Correspondence

3104.  EBB to Mary Russell Mitford

As published in The Brownings’ Correspondence, 18, 209–210.

58. Welbeck street

Saturday. [4 September 1852] [1]

My dearest Miss Mitford, I am tied & bound beyond redemption for the next fortnight at least—therefore the hope of seeing you must be for afterwards. I dare say you think that a child can be stowed away like other goods; but I do assure you that my child, though quite capable of being amused by his aunts for a certain number of half hours, would break his little heart if I left him for a whole day while he had not Wilson. When she is here, he is contented. In her absence he is sceptical about happiness, & suspicious of complete desolation. Every now & then he says to me, ‘Will Mama’ (saying it in his pretty broken unquotable language) “go away & leave Peninni all alone?” He wont let a human being touch him– I wash & dress him, & have him to sleep with me—& Robert is the only other helper he will allow of. “There’s spoiling of a child” .. say you. But he is so good & tender & sensitive that we cant go beyond a certain line– For instance, I was quite frightened about the effect of Wilson’s leaving him. We managed to prepare him as well as we could, and when he found she was actually gone, the passion of grief I had feared was just escaped. He struggled with himself, the eyes full of tears, the lips quivering .. but there was not any screaming & crying such as made me cry last year on a like occasion. He had made up his mind.

You see I cant go to you just now, whatever temptations you hold out. Wait .. oh, we must wait. And whenever I do go to you you will see Robert at the same time—he will like to see you—and besides, he would as soon trust me to travel to Reading alone, as I trust Peninni to be alone here. I believe he thinks I should drop off my head & leave it under the seat of the rail-carriage, if he did’nt take care of it.

Mr Mon[c]kton Milnes came in this morning while we were breakfasting, with a kind proposition that we should go down to see him in Yorkshire in october [2] —but then we shall be on the right side of the Alps, I suppose, or, at nearest, in Paris. Our plans are very doubtful still.

I ought to have told you that Mr Kingsley (one of the reasons why I liked him) spoke warmly & admiringly of you. Yes, I ought to have told you that,—his praise is worth having. Of course I have heard much of Mr Harness from Mr Kenyon & you, as well as from my own husband [3]  .. but there is no use in measuring temptations .. I am a female St Anthony, & wont be overcome. The Talfourds wanted me to dine with them on monday. Robert goes alone. You dont mention Mr Chorley. Did’nt he find his way to you?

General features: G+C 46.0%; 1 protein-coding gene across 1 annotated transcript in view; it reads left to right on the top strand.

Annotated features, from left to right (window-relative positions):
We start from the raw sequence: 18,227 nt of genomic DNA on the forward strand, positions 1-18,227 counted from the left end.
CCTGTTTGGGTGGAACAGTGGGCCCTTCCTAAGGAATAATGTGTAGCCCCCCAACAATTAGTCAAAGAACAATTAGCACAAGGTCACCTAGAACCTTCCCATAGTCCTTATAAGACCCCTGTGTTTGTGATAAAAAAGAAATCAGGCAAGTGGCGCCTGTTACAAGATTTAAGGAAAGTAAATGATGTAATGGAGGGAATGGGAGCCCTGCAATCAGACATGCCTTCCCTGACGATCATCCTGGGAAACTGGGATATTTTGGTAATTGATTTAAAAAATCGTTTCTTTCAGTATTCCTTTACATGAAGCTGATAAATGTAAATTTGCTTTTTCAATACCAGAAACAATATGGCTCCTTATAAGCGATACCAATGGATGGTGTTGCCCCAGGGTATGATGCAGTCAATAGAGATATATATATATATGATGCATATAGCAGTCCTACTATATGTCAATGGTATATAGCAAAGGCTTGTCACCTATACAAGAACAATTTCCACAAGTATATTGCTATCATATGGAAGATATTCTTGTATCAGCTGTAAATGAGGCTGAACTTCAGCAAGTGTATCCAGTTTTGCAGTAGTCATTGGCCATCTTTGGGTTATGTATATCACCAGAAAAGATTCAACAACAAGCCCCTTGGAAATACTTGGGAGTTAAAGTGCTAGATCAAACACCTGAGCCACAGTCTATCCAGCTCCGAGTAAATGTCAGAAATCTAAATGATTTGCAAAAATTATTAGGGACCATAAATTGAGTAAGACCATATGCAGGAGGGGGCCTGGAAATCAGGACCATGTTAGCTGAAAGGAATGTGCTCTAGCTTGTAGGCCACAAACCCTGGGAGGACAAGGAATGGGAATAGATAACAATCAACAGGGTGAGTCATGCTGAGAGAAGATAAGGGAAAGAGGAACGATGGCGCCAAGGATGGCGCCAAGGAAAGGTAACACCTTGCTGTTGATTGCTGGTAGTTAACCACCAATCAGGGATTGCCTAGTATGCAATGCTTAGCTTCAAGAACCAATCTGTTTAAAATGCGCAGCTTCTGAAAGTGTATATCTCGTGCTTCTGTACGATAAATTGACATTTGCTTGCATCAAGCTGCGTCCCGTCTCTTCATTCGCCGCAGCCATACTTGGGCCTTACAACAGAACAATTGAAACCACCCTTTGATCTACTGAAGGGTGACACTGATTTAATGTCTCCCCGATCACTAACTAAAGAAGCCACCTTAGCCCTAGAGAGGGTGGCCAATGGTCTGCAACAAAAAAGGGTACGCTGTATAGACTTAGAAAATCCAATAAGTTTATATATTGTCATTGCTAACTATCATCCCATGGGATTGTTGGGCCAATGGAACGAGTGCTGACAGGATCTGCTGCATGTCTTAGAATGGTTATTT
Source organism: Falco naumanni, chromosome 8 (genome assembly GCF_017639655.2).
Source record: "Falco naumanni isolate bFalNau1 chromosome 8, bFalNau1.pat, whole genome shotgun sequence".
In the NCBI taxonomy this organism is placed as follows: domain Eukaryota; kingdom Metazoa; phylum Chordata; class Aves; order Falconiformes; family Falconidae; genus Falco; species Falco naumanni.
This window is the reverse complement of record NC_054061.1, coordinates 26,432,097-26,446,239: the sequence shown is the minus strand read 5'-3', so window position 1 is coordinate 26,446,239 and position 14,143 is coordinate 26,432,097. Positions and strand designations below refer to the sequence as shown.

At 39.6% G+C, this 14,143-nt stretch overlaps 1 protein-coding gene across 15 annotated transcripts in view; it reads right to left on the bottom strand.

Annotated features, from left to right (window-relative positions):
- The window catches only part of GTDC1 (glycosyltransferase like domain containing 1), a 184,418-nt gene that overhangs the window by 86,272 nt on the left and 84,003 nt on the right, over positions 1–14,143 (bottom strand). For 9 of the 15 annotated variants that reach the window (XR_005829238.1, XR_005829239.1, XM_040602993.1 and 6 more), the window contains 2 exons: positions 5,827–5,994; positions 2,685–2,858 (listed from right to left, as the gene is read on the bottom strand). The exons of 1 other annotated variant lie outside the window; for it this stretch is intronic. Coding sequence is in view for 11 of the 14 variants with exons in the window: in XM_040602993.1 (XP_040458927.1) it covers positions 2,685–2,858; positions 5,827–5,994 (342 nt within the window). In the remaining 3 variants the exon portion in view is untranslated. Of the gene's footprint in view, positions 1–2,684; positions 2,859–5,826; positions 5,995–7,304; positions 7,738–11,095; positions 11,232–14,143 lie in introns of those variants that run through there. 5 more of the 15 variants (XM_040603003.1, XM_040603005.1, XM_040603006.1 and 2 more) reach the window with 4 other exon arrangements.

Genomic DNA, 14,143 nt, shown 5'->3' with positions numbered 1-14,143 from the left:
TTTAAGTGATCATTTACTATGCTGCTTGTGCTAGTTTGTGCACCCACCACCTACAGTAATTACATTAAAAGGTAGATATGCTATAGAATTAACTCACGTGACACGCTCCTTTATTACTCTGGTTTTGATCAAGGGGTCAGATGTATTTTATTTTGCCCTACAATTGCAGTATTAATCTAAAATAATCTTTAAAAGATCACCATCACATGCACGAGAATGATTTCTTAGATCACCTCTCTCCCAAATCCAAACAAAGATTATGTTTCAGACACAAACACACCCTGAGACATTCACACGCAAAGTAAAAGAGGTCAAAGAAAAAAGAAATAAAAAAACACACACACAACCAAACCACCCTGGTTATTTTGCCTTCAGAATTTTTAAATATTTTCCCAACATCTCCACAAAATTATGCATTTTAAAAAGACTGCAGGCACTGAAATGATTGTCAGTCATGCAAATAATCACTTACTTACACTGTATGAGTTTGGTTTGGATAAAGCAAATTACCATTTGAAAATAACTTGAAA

Mr Patmore told us that Tennyson was writing a poem on Arthur .. not an epic .. a collection of poems, ballad & otherwise, united by the subject, after the manner of “In Memoriam,” but in different measures. The work will be full of beauty whatever it is, I dont doubt. [4]

I am reading more Dumas. [5] He never flags. I must see Dumas when I go again to Paris, and it will be easy as we know his friend Jadin.

Did you read Mrs Norton’s last book, the novel, which seems to be so much praised? [6] Tell me what it is, in your mind.

Oh—you make me so much happier by what you say of yourself. Of all the good I have heard of Mr Harness (& how much that is!) nothing is better than that he makes you cheerful & inclined to rally. Delightful the word was about the poney-chaise! You will surely be progressively stronger now. [7] The comfort of the new house secures us [sic] from the influence of the coming winter, .. and you mean to be very prudent .. now, dont you, my very dear friend?

I will write no more, that you may have the answer to your kind proposition as soon as possible. After the fortnight!–

God bless you.

Your ever affectionate

EBB–

Publication: EBB-MRM, III, 368–370 (as [11 September 1852]).

Manuscript: Wellesley College.

1. Dating provided by EBB’s reference to Wilson’s fortnight away from the Brownings, a subject mentioned in several preceding letters.

2. At Milnes’s seat, Fryston Hall, Ferrybridge, near Pontefract, which he had represented in Parliament since 1837.

3. On a visit to Miss Mitford in August 1852, William Harness found his old friend in poor health and resolved to find a place nearby in order to take care of her for a time. Consequently, he “hunted up a lodging, and spent three weeks with no other purpose or employment” (Memoirs and Letters of Charles Boner, ed. R.M. Kettle, 1871, I, 236).

4. From a young age, Tennyson had contemplated a long poem based on the Arthurian legends, though perhaps it was about this time that he decided on a structure. The “collection of poems” was first realized as Idylls of the King (1859), which contained four pieces: “Enid,” “Vivien,” “Elaine,” and “Guinivere.” According to Hallam Tennyson, actual composition of the Idylls began in February 1856 with “Vivien” (see Alfred Lord Tennyson: A Memoir by His Son, 1897, I, 414). Idylls of the King would eventually be expanded to include twelve poems, the last in the sequence being published in 1885.

5. Perhaps Olympe de Clèves, to which EBB had referred in letter 3089.

6. Stuart of Dunleath: A Story of Modern Times (1851) by Caroline Norton (née Sheridan, 1808–77). A review in The Examiner of 3 May 1851 declared that “this novel shines among the new novels of the year pre-eminent and peerless. No prose work of equal power has yet come from the pen of Mrs Norton” (p. 275).

7. Miss Mitford reported to Charles Boner in late September that Harness “never made his appearance at my cottage till two o’clock, when we drove out together. … At eight … he came to tea, and he read Shakespeare till bed time. He is by very far the finest reader I ever heard. … Under this pleasant treatment no wonder that I improved” (Memoirs and Letters, I, 237).

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